Expensive oil a curse that hindered Russian economic reforms – Kremlin administration head
“There are two points of view on mineral resources. One says that Russia’s richness in mineral resources, primarily oil, is a blessing for Russia. There is a different point of view, to which I subscribe, that mineral resource wealth and in particular high oil prices, is not a blessing but a curse for Russia. That’s what I think,” Ivanovsaidin an interview published Monday.
He added that with the oil price somewhere above $60 per barrel and the ruble around 55 to the dollar, that is an ideal ratio and it is time to engage in structural reforms.
The 2000s saw very high oil prices, and Russia lost motivation to make structural reforms and diversifying the economy, Ivanov said, adding that with“a golden rain pouring down on you,”anyone would have had the head swimming, not only Russia.
The sanctions resulted in a decline in real incomes of citizens and a consequent fall in consumer demand. Now it’s high time Russia accelerate structural reforms, to work more with human resources, to improve the investment and business climate, to diversify the economy and to implement import substitution, said Ivanov.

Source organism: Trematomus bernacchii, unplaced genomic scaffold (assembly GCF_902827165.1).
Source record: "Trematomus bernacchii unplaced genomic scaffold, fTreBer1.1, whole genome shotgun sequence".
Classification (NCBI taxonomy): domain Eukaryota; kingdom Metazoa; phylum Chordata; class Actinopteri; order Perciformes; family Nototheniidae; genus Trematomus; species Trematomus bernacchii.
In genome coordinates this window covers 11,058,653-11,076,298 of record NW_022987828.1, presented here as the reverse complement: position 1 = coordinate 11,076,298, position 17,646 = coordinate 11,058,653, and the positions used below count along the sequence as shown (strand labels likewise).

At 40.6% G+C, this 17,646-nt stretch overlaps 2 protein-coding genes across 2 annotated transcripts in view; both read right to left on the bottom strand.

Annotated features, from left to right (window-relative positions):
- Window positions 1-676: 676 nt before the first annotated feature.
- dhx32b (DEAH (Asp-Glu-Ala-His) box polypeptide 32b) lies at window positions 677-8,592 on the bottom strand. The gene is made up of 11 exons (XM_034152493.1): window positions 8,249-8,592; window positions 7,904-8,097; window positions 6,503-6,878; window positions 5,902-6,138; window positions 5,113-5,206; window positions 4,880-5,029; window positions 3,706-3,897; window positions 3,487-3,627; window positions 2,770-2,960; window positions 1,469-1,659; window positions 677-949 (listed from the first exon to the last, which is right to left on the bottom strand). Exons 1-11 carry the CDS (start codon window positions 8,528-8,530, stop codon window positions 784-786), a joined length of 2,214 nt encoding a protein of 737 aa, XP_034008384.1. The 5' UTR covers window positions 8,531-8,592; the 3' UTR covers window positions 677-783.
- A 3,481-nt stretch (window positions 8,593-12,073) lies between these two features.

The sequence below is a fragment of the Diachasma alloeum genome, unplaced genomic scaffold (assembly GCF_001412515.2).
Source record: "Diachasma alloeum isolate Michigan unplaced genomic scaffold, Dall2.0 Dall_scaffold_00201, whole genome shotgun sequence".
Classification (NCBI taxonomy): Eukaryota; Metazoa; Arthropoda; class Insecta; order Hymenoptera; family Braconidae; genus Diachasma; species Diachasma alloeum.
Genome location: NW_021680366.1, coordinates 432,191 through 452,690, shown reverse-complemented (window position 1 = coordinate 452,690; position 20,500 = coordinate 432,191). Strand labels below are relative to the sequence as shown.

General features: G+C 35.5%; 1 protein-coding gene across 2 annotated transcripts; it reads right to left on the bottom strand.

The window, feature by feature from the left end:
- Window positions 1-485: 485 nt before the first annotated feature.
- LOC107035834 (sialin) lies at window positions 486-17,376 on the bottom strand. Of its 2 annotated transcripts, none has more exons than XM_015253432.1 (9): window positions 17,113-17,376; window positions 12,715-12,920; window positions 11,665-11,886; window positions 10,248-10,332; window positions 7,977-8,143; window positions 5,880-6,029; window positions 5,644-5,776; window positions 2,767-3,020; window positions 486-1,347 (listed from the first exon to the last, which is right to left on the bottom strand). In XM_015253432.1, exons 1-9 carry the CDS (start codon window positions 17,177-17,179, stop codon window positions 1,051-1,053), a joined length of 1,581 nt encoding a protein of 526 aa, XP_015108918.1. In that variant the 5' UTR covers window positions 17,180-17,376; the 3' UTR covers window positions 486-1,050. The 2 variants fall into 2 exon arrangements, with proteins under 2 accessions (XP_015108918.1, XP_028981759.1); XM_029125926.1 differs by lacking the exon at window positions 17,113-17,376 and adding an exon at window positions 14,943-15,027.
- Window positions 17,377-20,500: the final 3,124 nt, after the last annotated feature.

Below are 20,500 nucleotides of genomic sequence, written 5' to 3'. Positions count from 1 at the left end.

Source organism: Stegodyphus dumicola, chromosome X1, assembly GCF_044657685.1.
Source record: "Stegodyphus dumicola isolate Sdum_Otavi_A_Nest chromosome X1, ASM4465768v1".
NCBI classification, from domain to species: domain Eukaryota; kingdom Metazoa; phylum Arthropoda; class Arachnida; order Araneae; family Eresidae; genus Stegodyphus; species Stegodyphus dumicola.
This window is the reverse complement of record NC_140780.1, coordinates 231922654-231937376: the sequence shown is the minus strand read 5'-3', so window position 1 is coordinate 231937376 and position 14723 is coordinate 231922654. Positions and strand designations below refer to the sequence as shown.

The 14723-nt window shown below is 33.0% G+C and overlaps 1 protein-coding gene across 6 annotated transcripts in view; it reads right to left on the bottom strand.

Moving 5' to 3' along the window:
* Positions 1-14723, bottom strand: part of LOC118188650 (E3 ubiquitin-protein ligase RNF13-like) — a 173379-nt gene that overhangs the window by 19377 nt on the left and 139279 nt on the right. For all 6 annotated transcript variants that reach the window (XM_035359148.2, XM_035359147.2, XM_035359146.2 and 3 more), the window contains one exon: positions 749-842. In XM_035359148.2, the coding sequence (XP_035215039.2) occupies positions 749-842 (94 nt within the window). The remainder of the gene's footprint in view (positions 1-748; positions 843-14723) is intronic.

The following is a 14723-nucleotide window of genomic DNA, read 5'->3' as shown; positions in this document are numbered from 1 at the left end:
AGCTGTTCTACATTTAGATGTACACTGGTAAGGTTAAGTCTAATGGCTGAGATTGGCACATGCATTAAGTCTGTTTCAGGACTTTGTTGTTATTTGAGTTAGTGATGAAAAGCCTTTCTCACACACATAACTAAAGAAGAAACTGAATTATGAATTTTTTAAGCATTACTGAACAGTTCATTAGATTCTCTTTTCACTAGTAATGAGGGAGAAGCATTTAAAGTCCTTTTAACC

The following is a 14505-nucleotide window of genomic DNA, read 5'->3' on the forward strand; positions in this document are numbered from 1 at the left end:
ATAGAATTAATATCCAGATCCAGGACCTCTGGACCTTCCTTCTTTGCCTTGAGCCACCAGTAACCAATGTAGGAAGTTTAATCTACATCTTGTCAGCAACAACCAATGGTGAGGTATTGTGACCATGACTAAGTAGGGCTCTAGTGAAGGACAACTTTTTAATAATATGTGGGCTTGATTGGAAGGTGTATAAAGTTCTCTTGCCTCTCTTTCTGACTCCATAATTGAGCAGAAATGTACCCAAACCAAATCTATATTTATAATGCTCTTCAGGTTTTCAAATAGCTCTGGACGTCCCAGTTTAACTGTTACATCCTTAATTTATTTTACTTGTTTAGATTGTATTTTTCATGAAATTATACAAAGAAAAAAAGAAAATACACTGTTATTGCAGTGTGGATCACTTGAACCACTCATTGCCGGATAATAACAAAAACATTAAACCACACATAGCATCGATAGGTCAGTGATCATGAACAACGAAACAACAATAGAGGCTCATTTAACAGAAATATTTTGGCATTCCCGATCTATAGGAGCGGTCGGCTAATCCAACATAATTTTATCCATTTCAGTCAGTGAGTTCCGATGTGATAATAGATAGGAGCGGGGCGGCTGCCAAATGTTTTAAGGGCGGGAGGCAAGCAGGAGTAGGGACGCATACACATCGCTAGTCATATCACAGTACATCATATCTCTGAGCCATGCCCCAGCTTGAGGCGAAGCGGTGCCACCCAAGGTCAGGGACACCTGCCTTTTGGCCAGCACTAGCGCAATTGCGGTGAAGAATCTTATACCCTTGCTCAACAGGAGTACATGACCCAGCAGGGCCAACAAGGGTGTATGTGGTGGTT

Mineral resources are not the only thing that Russia can offer, it has talented engineers and vast engineering resources as well as IT specialists, the minister said.
Oil prices have fallen about 50 percent from their peak of $115 a barrel last summer. In June OPEC members decided not to cut crude output, repeating their decision in November. The Saudi-led bloc aims at keeping its market share, trying to oust competitors, especially US shale producers.
In summer 2014 the US and the EU introduced economic sanctions against Russia over its reunification with Crimea and its stance in the Ukrainian conflict. On Monday the EU has decided to prolong the sanctions till January 2016.
Russia introduced a food embargo against countries that supported the sanctions in response.
In June, the World Bank issued an improved economic forecast for Russia for 2015-2017. Real GDP is expected to contract by 2.7 percent in 2015, increase by 0.7 percent in 2016, and 2.5 percent in 2017.
The Central Bank of Russia is less optimistic and expects GDP to decline by 3.2 percent in 2015. Russia is aiming for an average 3.5 percent growth of GDP in the medium-term, said President Vladimir Putin at the 2015 St. Petersburg International Economic Forum on Friday.